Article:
IDEAS home Printed from https://ideas.repec.org/
MyIDEAS: Login to save this article or follow this journal

The 1/d Law of Giving

  • Jacob K. Goeree
  • Margaret A. McConnell
  • Tiffany Mitchell
  • Tracey Tromp
  • Leeat Yariv

We combine survey data on friendship networks and individual characteristics with experimental observations from dictator games. Dictator offers are primarily explained by social distance, giving follows a simple inverse distance law. While student demographics play a minor role in explaining offer amounts, individual heterogeneity is important for network formation. In particular, we detect significant homophilous behavior; students connect to others similar to themselves. Moreover, the network data reveal a strong preference for cliques, students connect to those already close. The study is one of the first to identify network architecture with individual behavior in a strategic context. (JEL D44, H82)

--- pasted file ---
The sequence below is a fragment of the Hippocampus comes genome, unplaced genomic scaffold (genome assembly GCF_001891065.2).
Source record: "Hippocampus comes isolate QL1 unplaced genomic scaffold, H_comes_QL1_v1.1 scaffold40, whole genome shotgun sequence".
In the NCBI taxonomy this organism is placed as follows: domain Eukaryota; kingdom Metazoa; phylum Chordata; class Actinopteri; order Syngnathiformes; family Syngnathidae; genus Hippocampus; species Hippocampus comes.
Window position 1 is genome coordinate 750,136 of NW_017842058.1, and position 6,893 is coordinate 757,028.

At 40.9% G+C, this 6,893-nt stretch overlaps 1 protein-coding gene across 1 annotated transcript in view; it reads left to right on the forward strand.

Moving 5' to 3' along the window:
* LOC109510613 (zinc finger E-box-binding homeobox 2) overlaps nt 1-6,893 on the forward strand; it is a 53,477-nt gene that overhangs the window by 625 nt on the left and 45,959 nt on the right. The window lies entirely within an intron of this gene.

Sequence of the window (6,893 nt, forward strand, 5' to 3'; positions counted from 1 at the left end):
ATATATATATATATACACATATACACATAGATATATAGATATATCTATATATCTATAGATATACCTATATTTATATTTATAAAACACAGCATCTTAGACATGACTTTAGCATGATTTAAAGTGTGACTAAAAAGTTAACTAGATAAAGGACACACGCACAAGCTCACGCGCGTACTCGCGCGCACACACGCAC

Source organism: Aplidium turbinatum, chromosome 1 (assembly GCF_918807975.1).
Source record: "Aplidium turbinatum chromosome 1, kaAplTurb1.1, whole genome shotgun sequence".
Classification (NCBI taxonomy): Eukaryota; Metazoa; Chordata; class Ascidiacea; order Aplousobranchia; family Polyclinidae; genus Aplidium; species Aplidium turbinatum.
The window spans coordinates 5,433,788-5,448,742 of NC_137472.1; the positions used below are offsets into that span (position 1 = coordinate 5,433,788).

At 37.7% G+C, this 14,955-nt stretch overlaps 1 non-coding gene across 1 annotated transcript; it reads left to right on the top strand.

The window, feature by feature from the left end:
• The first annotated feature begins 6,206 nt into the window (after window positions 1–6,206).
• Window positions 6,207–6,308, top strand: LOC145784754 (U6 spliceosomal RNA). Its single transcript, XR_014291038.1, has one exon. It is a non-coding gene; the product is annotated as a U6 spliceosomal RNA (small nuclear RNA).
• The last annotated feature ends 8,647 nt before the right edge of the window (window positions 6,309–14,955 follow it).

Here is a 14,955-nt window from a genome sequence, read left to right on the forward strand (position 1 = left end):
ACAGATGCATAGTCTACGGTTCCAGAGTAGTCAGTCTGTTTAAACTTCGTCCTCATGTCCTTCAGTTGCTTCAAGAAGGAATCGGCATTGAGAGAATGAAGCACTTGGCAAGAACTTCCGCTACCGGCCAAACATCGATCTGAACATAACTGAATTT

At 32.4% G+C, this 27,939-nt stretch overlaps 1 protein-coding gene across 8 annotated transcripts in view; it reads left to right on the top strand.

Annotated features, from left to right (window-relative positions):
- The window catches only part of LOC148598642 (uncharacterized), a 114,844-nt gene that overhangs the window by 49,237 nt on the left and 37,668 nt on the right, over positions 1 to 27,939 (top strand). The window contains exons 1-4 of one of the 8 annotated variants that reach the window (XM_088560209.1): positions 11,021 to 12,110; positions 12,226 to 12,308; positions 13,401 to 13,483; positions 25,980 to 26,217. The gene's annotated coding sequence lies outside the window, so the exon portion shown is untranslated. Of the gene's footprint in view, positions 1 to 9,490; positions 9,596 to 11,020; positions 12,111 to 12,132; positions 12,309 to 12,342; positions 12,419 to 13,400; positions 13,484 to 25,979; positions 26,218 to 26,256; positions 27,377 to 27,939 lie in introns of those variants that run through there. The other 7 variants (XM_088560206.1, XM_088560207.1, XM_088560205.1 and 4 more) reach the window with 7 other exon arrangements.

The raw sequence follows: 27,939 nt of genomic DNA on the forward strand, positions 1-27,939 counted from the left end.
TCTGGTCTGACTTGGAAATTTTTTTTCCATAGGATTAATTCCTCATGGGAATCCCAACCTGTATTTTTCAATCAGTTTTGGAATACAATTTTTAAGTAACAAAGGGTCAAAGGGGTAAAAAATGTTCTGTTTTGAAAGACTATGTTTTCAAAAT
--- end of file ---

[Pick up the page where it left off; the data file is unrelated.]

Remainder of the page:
If you experience problems downloading a file, check if you have the proper application to view it first. In case of further problems read the IDEAS help page. Note that these files are not on the IDEAS site. Please be patient as the files may be large.

File URL: http://www.aeaweb.org/articles.php?doi=10.1257/mic.2.1.183
Download Restriction: no

File URL: http://www.aeaweb.org/aej-micro/data/2008-0037_data.zip
Download Restriction: Access to full text is restricted to AEA members and institutional subscribers.

Article provided by American Economic Association in its journal American Economic Journal: Microeconomics.